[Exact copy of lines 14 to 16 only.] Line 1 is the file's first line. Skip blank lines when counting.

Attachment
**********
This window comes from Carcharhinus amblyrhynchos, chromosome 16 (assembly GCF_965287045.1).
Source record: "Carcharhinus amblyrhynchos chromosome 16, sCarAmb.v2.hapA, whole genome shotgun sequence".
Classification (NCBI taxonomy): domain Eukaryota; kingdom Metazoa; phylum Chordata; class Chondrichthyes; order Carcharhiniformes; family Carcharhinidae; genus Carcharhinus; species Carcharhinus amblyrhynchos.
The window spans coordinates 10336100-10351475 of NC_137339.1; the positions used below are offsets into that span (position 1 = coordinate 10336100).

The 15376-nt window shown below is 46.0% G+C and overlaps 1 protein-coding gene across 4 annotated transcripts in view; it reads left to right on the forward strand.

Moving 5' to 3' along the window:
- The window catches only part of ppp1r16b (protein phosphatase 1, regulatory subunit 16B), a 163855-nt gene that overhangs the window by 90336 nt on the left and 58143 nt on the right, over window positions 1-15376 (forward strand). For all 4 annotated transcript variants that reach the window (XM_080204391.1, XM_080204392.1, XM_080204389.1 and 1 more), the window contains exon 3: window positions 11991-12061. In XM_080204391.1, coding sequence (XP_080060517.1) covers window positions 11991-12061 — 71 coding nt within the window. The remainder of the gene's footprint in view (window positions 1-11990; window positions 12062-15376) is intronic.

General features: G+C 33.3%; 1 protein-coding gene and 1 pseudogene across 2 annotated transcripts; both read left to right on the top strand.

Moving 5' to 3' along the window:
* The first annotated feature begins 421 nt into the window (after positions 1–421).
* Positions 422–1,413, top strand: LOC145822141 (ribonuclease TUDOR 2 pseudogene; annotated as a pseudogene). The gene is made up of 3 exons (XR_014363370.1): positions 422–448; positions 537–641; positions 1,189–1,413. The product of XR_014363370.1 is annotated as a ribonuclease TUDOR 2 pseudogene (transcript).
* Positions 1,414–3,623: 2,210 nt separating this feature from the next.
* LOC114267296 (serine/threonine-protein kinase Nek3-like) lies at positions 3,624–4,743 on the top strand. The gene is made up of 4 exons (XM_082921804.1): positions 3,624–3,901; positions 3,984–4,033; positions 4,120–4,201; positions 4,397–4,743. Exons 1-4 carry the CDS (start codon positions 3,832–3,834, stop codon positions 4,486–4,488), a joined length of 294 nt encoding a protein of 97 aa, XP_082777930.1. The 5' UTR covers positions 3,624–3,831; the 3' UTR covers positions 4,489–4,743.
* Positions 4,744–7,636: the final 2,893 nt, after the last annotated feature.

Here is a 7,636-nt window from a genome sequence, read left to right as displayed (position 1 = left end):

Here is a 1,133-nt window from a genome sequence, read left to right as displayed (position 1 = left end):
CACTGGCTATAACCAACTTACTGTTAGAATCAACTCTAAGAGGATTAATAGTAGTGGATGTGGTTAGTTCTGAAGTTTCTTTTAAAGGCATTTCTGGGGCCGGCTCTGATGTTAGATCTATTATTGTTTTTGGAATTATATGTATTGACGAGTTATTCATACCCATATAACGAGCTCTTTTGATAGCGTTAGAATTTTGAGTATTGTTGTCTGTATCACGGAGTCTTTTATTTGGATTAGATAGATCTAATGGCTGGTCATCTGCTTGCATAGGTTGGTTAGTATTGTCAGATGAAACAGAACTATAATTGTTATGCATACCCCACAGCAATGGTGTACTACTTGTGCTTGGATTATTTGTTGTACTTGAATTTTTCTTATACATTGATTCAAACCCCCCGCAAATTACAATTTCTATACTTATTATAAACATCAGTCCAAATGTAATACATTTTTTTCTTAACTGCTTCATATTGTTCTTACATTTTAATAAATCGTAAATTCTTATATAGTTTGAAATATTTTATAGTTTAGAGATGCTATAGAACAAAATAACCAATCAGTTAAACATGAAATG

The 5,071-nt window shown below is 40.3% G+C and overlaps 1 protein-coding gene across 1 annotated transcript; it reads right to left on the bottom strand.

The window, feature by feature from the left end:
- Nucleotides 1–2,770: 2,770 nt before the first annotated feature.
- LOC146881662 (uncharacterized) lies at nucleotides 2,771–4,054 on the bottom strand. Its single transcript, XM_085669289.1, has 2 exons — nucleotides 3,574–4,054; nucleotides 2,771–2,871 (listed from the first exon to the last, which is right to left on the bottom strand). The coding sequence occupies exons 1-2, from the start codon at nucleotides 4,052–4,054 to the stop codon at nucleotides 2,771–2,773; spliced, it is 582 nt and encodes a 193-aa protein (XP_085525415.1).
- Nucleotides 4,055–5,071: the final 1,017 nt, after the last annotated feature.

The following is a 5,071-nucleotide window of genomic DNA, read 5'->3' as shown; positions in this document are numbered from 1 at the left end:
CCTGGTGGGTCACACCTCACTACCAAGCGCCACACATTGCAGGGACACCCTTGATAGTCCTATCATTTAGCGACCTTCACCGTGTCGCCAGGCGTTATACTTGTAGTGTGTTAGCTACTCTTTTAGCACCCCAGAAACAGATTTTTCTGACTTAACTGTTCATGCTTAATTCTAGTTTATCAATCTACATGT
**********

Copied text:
* Positions 4,744–7,636: the final 2,893 nt, after the last annotated feature.

Here is a 7,636-nt window from a genome sequence, read left to right as displayed (position 1 = left end):

Here is a 1,133-nt window from a genome sequence, read left to right as displayed (position 1 = left end):